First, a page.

Tip of the hat to @teambob for helping to correct the physical-CPU-count lscpu command.

Caveat: lscpu -p output does NOT include a “book” column (the man page mentions “books” as an entity between socket and node in the taxonomic hierarchy). If “books” are in play on a given Linux system (does anybody know when and how?), the physical-CPU-count command may under-report (this is based on the assumption that lscpu reports IDs that are non-unique across higher-level entities; e.g.: 2 different cores from 2 different sockets could have the same ID).

If you save the code above as, say, shell script cpus, make it executable with chmod +x cpus and place it in folder in your $PATH, you’ll see output such as the following:

$ cpus
logical  4
physical 4

[1] Xaekai sheds light on what a book is: “a book is a module that houses a circuit board with CPU sockets, RAM sockets, IO connections along the edge, and a hook for cooling system integration. They are used in IBM mainframes. Further info: http://ewh.ieee.org/soc/cpmt/presentations/cpmt0810a.pdf


lscpu gathers CPU architecture information form /proc/cpuinfon in human-read-able format:

# lscpu

Architecture:          x86_64
CPU op-mode(s):        32-bit, 64-bit
Byte Order:            Little Endian
CPU(s):                8
On-line CPU(s) list:   0-7
Thread(s) per core:    1
Core(s) per socket:    4
CPU socket(s):         2
NUMA node(s):          1
Vendor ID:             GenuineIntel
CPU family:            6
Model:                 15
Stepping:              7
CPU MHz:               1866.669
BogoMIPS:              3732.83
Virtualization:        VT-x
L1d cache:             32K
L1i cache:             32K
L2 cache:              4096K
NUMA node0 CPU(s):     0-7

See also https://unix.stackexchange.com/questions/468766/understanding-output-of-lscpu.


This worked for me. tail -nX allows you to grab only the last X lines.

cat /proc/cpuinfo | awk '/^processor/{print $3}' | tail -1

If you have hyperthreading, this should work for grabbing the number of physical cores.

grep "^core id" /proc/cpuinfo | sort -u | wc -l


For the total number of physical cores:

grep '^core id' /proc/cpuinfo |sort -u|wc -l

On multiple-socket machines (or always), multiply the above result by the number of sockets:

echo $(($(grep "^physical id" /proc/cpuinfo | awk '{print $4}' | sort -un | tail -1)+1))

@mklement0 has quite a nice answer below using lscpu. I have written a more succinct version in the comments


You can also use Python! To get the number of physical cores:

$ python -c "import psutil; print(psutil.cpu_count(logical=False))"

To get the number of hyperthreaded cores:

$ python -c "import psutil; print(psutil.cpu_count(logical=True))"


Crossplatform solution for Linux, MacOS, Windows:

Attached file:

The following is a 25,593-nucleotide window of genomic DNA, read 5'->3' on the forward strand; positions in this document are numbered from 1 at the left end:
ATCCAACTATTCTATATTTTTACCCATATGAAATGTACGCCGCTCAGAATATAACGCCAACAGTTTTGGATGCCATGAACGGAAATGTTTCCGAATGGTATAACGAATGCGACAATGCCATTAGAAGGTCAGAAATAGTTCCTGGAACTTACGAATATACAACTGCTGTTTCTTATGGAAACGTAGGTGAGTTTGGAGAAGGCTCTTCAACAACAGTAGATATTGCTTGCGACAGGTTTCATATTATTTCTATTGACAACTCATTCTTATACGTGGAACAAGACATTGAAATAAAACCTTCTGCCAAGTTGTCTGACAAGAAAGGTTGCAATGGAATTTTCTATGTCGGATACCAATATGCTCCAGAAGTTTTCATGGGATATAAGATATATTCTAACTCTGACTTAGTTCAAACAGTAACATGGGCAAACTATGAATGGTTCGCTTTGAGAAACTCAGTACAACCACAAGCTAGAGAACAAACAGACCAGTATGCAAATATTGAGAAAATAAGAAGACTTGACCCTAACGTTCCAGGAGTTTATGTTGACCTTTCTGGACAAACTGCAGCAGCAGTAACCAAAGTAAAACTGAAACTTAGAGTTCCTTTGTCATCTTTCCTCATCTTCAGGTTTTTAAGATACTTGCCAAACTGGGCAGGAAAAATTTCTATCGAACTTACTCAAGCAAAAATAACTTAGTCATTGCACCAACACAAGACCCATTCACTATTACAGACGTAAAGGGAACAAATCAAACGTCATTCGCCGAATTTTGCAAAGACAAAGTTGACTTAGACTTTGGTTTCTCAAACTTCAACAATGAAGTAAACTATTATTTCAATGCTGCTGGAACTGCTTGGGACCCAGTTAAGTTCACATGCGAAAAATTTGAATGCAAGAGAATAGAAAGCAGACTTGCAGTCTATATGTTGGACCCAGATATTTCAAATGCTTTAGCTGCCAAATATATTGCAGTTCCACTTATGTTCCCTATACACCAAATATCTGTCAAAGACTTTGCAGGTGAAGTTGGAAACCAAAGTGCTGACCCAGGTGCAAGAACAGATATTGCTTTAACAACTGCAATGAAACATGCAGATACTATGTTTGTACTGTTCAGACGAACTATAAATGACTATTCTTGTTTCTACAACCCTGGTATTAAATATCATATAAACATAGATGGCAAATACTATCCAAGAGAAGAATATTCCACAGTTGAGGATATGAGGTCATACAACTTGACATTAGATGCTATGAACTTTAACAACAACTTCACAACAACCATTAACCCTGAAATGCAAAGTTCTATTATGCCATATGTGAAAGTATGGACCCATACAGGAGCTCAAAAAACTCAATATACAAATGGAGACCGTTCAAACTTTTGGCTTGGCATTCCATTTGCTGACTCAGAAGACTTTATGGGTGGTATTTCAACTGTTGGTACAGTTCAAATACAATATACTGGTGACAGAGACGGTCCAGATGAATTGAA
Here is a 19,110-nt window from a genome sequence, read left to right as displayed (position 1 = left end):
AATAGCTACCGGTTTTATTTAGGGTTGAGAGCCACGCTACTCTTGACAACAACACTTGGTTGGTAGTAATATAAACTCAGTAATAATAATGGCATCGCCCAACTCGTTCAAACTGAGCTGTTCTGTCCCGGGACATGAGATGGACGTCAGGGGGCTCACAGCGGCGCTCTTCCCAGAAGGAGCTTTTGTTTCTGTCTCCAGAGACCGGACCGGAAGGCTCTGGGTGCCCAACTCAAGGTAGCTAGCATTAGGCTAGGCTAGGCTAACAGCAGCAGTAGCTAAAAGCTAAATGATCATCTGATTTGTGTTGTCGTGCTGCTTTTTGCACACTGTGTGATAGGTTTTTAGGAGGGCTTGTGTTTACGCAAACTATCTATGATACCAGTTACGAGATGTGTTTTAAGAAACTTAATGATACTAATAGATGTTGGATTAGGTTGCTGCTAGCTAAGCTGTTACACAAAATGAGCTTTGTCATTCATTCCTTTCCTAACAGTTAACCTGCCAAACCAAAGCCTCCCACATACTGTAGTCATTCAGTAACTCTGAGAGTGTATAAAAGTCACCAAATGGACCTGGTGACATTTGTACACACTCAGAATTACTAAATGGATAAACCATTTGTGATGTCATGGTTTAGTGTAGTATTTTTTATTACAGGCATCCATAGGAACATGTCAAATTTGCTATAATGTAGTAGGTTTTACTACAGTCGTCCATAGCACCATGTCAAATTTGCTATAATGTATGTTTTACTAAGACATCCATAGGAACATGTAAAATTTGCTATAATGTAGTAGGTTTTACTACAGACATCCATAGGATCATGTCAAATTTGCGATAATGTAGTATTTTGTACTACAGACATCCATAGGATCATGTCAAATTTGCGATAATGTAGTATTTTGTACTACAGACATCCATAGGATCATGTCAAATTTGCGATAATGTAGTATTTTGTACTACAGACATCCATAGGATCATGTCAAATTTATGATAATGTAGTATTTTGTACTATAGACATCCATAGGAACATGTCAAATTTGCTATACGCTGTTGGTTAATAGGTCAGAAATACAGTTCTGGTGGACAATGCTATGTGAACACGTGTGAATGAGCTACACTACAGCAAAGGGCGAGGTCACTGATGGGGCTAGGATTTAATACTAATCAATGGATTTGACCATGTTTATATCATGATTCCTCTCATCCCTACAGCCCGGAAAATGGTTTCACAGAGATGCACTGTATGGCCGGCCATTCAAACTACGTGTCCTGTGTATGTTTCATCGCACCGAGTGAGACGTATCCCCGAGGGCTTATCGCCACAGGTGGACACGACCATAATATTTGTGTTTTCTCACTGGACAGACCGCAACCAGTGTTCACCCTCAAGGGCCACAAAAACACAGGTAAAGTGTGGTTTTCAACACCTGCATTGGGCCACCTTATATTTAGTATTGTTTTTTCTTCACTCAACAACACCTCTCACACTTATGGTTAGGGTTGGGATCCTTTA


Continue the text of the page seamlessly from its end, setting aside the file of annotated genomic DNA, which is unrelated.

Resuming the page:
CORES=$(grep -c ^processor /proc/cpuinfo 2>/dev/null || sysctl -n hw.ncpu || echo "$NUMBER_OF_PROCESSORS")


Here’s the way I use for counting the number of physical cores that are online on Linux:

lscpu --online --parse=Core,Socket | grep --invert-match '^#' | sort --unique | wc --lines

or in short:

lscpu -b -p=Core,Socket | grep -v '^#' | sort -u | wc -l

Example (1 socket):

> lscpu
CPU(s):                28
Thread(s) per core:    2
Core(s) per socket:    14
Socket(s):             1
> lscpu -b -p=Core,Socket | grep -v '^#' | sort -u | wc -l

Example (2 sockets):

> lscpu
CPU(s):                56
Thread(s) per core:    2
Core(s) per socket:    14
Socket(s):             2
> lscpu -b -p=Core,Socket | grep -v '^#' | sort -u | wc -l

Example (4 sockets):

> lscpu
CPU(s):                64
Thread(s) per core:    2
Core(s) per socket:    8
Socket(s):             4
> lscpu -b -p=Core,Socket | grep -v '^#' | sort -u | wc -l


If you want to do this so it works on linux and OS X, you can do:

CORES=$(grep -c ^processor /proc/cpuinfo 2>/dev/null || sysctl -n hw.ncpu)


Using getconf is indeed the most portable way, however the variable has different names in BSD and Linux to getconf, so you have to test both, as this gist suggests:
(also includes a Solaris fix using ksh)

I personally use:

$ getconf _NPROCESSORS_ONLN 2>/dev/null || getconf NPROCESSORS_ONLN 2>/dev/null || echo 1

And if you want this in python you can just use the syscall getconf uses by importing the os module:

$ python -c 'import os; print os.sysconf(os.sysconf_names["SC_NPROCESSORS_ONLN"]);'

As for nproc, it’s part of GNU Coreutils, so not available in BSD by default. It uses sysconf() as well after some other methods.


It is very simple. Just use this command:



You can use one of the following methods to determine the number of physical CPU cores.

  • Count the number of unique core ids (roughly equivalent to grep -P '^core id\t' /proc/cpuinfo | sort -u | wc -l).

    awk '/^core id\t/ {cores[$NF]++} END {print length(cores)}' /proc/cpuinfo

  • Multiply the number of ‘cores per socket’ by the number of sockets.

    lscpu | awk '/^Core\(s\) per socket:/ {cores=$NF}; /^Socket\(s\):/ {sockets=$NF}; END{print cores*sockets}'